We started our day today with an early morning trip to the Holy Sepulcher in order to celebrate Mass on Mt. Calvary. Remember the Scripture says that the tomb was “close at hand” from Calvary and indeed this is true. Maybe 50 yards from the tomb you are able to go up some stairs and literally climb to the top of Mt. Calvary. The original rock is still visible and there is even a special place where you can touch it. There are three altars on top of Mt. Calvary, one for the Latin rite Catholics, one for the Greek churches, and one smaller altar dedicated to Our Lady of Sorrows.
As Catholics, we know that at each Mass, the sacrifice that Christ offered on Calvary is made sacramentally present before us and before God the Father in the Eucharist. This is what we mean when we say the Mass is a sacrifice. The same sacrifice that Jesus offered once for all in history is miraculously made present for us. Jesus is continually offering himself to the Father on our behalf. I always think about this when the priest raises the Eucharist and offers it to God at the end of the Eucharistic prayer. Actually being on Calvary to celebrate the Eucharist was an incredible experience. This is the very location where the sacrifice that we offer at Holy Mass was first offered and completed. The blood of Christ that was shed for us sacramentally at Mass was first shed in this very place on that first Good Friday. This is a powerful place of prayer.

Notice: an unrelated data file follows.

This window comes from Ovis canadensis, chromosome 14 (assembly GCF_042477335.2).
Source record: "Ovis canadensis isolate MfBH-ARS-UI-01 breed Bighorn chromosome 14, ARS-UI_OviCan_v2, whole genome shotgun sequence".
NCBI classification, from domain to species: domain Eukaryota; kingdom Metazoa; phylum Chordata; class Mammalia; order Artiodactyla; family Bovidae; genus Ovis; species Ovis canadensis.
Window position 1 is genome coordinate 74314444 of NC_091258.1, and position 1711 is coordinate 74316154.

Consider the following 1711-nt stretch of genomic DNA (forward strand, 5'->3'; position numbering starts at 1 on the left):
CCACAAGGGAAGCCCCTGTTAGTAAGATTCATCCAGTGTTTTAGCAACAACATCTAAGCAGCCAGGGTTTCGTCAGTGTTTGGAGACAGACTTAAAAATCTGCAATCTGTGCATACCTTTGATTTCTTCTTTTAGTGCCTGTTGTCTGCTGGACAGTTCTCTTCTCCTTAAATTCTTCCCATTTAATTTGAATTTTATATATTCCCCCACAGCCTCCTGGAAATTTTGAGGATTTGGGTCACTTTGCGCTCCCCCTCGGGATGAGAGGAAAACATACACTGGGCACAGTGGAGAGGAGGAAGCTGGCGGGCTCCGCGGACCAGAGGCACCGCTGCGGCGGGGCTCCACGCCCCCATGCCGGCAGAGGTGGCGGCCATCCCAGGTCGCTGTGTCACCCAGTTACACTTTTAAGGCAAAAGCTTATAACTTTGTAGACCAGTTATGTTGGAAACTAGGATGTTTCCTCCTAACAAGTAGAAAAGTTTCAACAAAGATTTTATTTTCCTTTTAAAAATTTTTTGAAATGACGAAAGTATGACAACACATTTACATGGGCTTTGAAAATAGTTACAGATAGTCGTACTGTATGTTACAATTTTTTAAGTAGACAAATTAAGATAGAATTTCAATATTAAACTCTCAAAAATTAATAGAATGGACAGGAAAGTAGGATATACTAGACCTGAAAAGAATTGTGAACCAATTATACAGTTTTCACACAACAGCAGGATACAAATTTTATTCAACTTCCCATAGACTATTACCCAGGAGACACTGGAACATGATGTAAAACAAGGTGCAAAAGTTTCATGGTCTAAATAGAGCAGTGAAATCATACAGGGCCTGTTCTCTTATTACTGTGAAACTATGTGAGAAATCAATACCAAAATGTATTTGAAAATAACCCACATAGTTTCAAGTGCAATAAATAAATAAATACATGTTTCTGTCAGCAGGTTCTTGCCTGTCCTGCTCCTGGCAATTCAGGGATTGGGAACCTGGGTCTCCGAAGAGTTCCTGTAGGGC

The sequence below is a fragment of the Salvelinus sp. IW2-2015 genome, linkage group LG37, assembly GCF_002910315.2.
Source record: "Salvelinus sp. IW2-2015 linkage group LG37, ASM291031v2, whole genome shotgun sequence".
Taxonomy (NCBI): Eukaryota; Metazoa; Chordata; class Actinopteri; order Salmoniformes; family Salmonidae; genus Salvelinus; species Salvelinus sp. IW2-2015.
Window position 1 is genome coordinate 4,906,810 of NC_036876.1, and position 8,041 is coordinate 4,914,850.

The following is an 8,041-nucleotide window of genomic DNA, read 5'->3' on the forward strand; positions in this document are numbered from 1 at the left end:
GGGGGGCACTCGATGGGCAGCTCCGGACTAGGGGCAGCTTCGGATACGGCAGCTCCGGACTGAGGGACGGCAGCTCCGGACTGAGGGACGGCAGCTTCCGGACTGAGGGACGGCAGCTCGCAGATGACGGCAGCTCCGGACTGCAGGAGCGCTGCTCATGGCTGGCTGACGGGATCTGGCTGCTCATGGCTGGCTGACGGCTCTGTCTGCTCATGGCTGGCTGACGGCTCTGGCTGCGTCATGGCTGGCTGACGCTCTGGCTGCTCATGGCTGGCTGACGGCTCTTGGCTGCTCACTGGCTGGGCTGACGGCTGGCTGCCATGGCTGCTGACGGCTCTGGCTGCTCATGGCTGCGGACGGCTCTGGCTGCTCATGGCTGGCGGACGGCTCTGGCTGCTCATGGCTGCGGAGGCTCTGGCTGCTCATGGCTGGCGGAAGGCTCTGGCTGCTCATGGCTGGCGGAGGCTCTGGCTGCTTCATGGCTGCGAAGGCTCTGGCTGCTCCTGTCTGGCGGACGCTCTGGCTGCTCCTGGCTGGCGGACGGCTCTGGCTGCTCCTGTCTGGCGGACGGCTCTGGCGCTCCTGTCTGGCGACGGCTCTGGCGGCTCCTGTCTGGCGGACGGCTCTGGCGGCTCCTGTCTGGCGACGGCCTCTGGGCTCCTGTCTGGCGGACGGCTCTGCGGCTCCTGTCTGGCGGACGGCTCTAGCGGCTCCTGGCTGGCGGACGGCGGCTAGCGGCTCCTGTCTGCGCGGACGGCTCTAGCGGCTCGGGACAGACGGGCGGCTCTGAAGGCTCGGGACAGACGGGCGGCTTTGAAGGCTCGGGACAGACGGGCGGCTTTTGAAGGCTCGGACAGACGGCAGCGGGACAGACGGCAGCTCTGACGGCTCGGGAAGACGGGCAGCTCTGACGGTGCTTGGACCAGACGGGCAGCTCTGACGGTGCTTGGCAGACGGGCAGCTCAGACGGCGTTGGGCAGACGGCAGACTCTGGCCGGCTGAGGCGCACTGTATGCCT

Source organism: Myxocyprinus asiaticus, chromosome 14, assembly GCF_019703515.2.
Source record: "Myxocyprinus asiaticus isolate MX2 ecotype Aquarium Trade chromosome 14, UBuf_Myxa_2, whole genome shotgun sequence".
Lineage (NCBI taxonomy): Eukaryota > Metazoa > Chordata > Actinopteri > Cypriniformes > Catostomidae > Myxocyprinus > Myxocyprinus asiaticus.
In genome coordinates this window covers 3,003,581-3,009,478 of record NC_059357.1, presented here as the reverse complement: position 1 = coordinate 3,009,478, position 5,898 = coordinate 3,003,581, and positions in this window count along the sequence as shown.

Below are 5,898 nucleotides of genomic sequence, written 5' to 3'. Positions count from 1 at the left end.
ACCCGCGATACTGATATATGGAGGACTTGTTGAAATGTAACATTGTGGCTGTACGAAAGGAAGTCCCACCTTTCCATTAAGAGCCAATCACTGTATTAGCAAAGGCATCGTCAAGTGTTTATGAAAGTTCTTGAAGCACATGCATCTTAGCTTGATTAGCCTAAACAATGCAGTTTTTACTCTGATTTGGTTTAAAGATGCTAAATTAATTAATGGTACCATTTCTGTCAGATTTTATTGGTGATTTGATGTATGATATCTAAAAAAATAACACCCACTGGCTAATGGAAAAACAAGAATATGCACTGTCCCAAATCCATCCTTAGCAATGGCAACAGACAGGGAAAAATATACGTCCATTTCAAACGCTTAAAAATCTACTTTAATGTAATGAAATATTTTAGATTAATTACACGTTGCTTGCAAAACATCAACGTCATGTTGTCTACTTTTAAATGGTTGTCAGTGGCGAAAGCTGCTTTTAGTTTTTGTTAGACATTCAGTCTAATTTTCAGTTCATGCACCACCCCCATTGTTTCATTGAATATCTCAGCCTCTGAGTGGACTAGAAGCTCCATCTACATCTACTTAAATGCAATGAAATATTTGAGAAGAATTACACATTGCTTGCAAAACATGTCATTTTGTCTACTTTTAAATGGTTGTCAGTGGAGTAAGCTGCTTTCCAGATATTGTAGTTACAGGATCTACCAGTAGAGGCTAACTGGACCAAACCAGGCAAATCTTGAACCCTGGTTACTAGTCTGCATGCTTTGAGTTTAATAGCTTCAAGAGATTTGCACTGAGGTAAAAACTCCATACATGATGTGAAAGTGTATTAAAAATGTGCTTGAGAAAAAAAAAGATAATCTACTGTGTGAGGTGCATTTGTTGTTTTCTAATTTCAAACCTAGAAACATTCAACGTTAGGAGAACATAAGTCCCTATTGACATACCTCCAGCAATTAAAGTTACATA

After we returned from Mass we prepared for a unique all-day adventure. We split into two groups today to visit various projects that Catholic Relief Services is doing to help the poor in Palestine. One group went to a town near Bethlehem, and I went with a group back to a small farming community near Hebron. We got a good overview from the staff of CRS about what they do and how they are helping families here. We got to see firsthand the results of their “food for work” program where people work for several days each month in exchange for food. CRS had helped to fund the building of over 100 homes in this small community that had previously been living in makeshift huts. It was kind of neat to see farmers out plowing their fields in what would look to be a very barren ground. Yet, with the help of CRS they are able to grow crops and support themselves. The town council was very happy to meet with us and a number of families welcomed us into their homes. One woman even insisted on baking special bread for us while we were there. What an amazing little town. These are good people that live here. It was also very helpful to see where some of the money you put in those Lenten “rice bowls” each year goes. May God bless the work of Catholic Relief Services and the people of the village of Bani Nayim.